In these difficult economic times, when governments across Europe are withdrawing public funding from cultural events and institutions, Film Africa 2012 arrives in London as a privileged venture.
Supported by the Royal African Society and London’s School of Oriental and African Studies (SOAS), Film Africa 2012 runs from November 1-11, offering 10 days of 70 African films, leading film-maker Q&As, free professional workshops, and 9 African music nights. The UK’s largest annual festival of African cinema and culture is hosted by the Hackney Picturehouse, with screenings also at the BFI Southbank, Rich Mix in Shoreditch, The Ritzy in Brixton, Screen on the Green in Islington, and The South London Gallery.
Since 2008 and the launch of the inaugural London African Film Festival – rebranded as Film Africa in 2011 – London has celebrated the influence of a continent on a city, and insisted on the relevance of Africa to the UK and to the world. As the festival programme points out, the African-born residents of London include: 105,000 Nigerians, 80,000 South Africans, 53,000 Zimbabweans, 44,000 Somalis, 39,000 Ghanaians 25,000 Libyans, 18,000 Mauritians, 15,000 Kenyans, and 12,000 Eritreans. Research shows that the African diaspora and Black British communities in London identify closely with both their original ‘homes’ and with London. Film Africa presents this duality on the cinema screen.
There has never been a greater interest in African film. The thriving Nigerian video film industry, Nollywood – now the second largest film industry in the world after Bollywood in terms of number of films produced annually – has revolutionised film production and distribution on the continent. The accessibility of relatively low-cost, high-quality digital equipment has meant that Nigerian filmmakers have been able to maintain financial control over their films without need for outside investment. Despite criticisms of the video format, conventional storytelling, and the ‘cash and carry’ pattern of production, Nollywood films have nevertheless put African themes in African scenes on African screens by offering the possibility of self-reliance in African creativity. Film Africa 2012 confronts issues that are not entirely specific to Africa, but that are explored from a uniquely African perspective.
Africa is not a single, monolithic entity, however, and nor are its films. Alongside the distinctive energy of Nollywood there are also the unique flavours of African films from country to country. To demonstrate this, Film Africa gives special attention to certain African countries; this year it is South Africa, with 17 South African films scheduled. The programme comprises of fictions, documentaries, and shorts, covering all aspects of the country: from victimisation and its inspirational overcoming, surfing and coming of age, the psychological fallout of Apartheid, music and creativity, the contemporary struggles of gay people, the recent xenophobic riots, football and journeys of discovery, and the power of social movements to hold the government to account.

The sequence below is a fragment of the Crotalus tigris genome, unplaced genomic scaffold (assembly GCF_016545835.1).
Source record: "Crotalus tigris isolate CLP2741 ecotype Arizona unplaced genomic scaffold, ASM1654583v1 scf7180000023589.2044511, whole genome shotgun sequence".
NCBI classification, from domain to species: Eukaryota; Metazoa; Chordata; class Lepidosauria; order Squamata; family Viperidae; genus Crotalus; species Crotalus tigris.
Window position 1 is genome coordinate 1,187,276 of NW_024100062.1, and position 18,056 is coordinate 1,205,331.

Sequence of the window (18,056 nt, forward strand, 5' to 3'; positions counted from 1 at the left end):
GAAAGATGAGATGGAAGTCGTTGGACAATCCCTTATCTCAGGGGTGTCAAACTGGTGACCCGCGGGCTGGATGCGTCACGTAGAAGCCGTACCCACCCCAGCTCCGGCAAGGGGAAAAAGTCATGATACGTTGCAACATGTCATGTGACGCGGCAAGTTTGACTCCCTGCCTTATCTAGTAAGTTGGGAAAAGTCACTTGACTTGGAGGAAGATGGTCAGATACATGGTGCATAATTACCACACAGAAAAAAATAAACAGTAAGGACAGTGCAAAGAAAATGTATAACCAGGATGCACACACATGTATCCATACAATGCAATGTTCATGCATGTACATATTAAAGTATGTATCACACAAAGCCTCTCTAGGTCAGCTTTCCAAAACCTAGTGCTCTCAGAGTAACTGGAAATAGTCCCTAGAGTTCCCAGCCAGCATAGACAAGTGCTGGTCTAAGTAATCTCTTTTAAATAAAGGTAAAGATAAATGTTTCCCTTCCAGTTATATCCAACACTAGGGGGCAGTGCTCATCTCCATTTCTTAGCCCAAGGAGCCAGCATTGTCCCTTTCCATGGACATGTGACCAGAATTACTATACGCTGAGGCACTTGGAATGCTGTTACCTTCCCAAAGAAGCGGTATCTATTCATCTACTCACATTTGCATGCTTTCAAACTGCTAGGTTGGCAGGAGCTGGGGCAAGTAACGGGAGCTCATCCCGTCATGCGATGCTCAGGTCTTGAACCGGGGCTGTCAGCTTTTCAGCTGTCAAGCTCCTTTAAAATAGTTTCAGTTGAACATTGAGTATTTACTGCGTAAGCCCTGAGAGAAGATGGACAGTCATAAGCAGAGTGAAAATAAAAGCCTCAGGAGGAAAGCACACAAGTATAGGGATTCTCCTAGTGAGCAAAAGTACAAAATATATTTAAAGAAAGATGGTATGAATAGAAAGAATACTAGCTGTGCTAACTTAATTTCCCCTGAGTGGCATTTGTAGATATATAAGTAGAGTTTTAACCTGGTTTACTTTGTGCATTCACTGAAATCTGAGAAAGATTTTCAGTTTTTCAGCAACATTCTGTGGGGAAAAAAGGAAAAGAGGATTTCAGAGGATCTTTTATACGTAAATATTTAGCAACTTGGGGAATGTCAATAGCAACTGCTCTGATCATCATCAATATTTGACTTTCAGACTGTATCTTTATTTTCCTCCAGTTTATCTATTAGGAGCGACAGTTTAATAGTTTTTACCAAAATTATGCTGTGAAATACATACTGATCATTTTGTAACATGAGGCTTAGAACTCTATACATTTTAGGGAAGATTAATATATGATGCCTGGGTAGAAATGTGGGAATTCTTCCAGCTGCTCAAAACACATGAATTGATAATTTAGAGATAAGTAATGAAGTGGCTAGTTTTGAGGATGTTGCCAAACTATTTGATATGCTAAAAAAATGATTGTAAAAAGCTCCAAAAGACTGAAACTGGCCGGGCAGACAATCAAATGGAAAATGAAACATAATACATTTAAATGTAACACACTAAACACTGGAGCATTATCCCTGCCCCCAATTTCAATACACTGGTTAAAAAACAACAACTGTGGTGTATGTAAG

This year, co-directors Lindiwe Dovey and Namvula Rennie are particularly eager to highlight the increasingly transnational nature of African film, both in its narrative content and its production values. In one of the major programming strands – Continental Crossings – the films have been chosen to inspire a vision of a global Africa connected to the Western and the non-Western world. Like the London Film Festival, Film Africa 2012 is divided into separate thematic focuses: in addition to Continental Crossings there is, Elections and Democracy, Mama Africa, Spotlight on Sexualities, Sport, and Public Space and Citizen Journalism.
The opening night film, Nairobi Half Life, is an unlikely collaboration between leading German director Tom Tykwer (Run Lola Run, The International) and rising Kenyan film talent David Tosh Gitonga who will introduce the film. Other notable UK premieres include: The Education of Auma Obama, a portrait of the Kenyan half-sister of US president Barack Obama who introduced him to his Kenyan roots; the multi-award winning Call Me Kuchu, a devastating tribute to the Ugandan gay activist David Kato; and Sons of the Clouds, which explores the refugee camps after the colonisation of Western Sahara starring Javier Bardem. Film
Africa 2012 will close with a screening of Mama Africa, a heartfelt documentary about Miriam Makeba – one of the most outspoken opponents of Apartheid who is also affectionately known as the Empress of African song – directed with the transnational and global consciousness of Mika Kaurismäki.
In the tradition set up at Film Africa 2011, the festival will continue to increase awareness of female African film-makers and the representation of women in African film. Film Africa 2012 foregrounds women and their own vision of the future, because without women, these films cannot accurately indicate how far societies have come towards improved living conditions for all.
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